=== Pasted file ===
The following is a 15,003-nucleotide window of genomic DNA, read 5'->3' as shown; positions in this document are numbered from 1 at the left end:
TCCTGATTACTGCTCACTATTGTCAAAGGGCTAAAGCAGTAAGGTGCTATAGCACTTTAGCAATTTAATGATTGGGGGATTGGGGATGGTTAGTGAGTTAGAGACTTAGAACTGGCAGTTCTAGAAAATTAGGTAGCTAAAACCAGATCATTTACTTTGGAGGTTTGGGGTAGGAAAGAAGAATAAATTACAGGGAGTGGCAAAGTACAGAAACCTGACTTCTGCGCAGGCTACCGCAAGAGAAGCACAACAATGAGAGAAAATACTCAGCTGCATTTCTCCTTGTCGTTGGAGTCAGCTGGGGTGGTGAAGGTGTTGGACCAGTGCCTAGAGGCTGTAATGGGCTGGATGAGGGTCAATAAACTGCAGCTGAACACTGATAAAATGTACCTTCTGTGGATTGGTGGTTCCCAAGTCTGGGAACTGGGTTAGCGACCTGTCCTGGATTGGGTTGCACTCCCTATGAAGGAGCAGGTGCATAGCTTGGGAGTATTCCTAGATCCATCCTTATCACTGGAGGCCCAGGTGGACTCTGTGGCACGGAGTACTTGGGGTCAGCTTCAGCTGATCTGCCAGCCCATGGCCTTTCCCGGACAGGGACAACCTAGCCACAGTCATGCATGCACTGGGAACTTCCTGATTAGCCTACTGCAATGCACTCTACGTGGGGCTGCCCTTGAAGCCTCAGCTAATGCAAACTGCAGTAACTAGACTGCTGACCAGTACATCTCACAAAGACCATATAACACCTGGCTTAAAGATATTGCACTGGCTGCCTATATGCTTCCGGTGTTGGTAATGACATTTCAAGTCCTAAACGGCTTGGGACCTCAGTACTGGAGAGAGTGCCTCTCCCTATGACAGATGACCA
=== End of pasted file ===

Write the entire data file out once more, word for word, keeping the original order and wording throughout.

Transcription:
The following is a 15,003-nucleotide window of genomic DNA, read 5'->3' as shown; positions in this document are numbered from 1 at the left end:
TCCTGATTACTGCTCACTATTGTCAAAGGGCTAAAGCAGTAAGGTGCTATAGCACTTTAGCAATTTAATGATTGGGGGATTGGGGATGGTTAGTGAGTTAGAGACTTAGAACTGGCAGTTCTAGAAAATTAGGTAGCTAAAACCAGATCATTTACTTTGGAGGTTTGGGGTAGGAAAGAAGAATAAATTACAGGGAGTGGCAAAGTACAGAAACCTGACTTCTGCGCAGGCTACCGCAAGAGAAGCACAACAATGAGAGAAAATACTCAGCTGCATTTCTCCTTGTCGTTGGAGTCAGCTGGGGTGGTGAAGGTGTTGGACCAGTGCCTAGAGGCTGTAATGGGCTGGATGAGGGTCAATAAACTGCAGCTGAACACTGATAAAATGTACCTTCTGTGGATTGGTGGTTCCCAAGTCTGGGAACTGGGTTAGCGACCTGTCCTGGATTGGGTTGCACTCCCTATGAAGGAGCAGGTGCATAGCTTGGGAGTATTCCTAGATCCATCCTTATCACTGGAGGCCCAGGTGGACTCTGTGGCACGGAGTACTTGGGGTCAGCTTCAGCTGATCTGCCAGCCCATGGCCTTTCCCGGACAGGGACAACCTAGCCACAGTCATGCATGCACTGGGAACTTCCTGATTAGCCTACTGCAATGCACTCTACGTGGGGCTGCCCTTGAAGCCTCAGCTAATGCAAACTGCAGTAACTAGACTGCTGACCAGTACATCTCACAAAGACCATATAACACCTGGCTTAAAGATATTGCACTGGCTGCCTATATGCTTCCGGTGTTGGTAATGACATTTCAAGTCCTAAACGGCTTGGGACCTCAGTACTGGAGAGAGTGCCTCTCCCTATGACAGATGACCA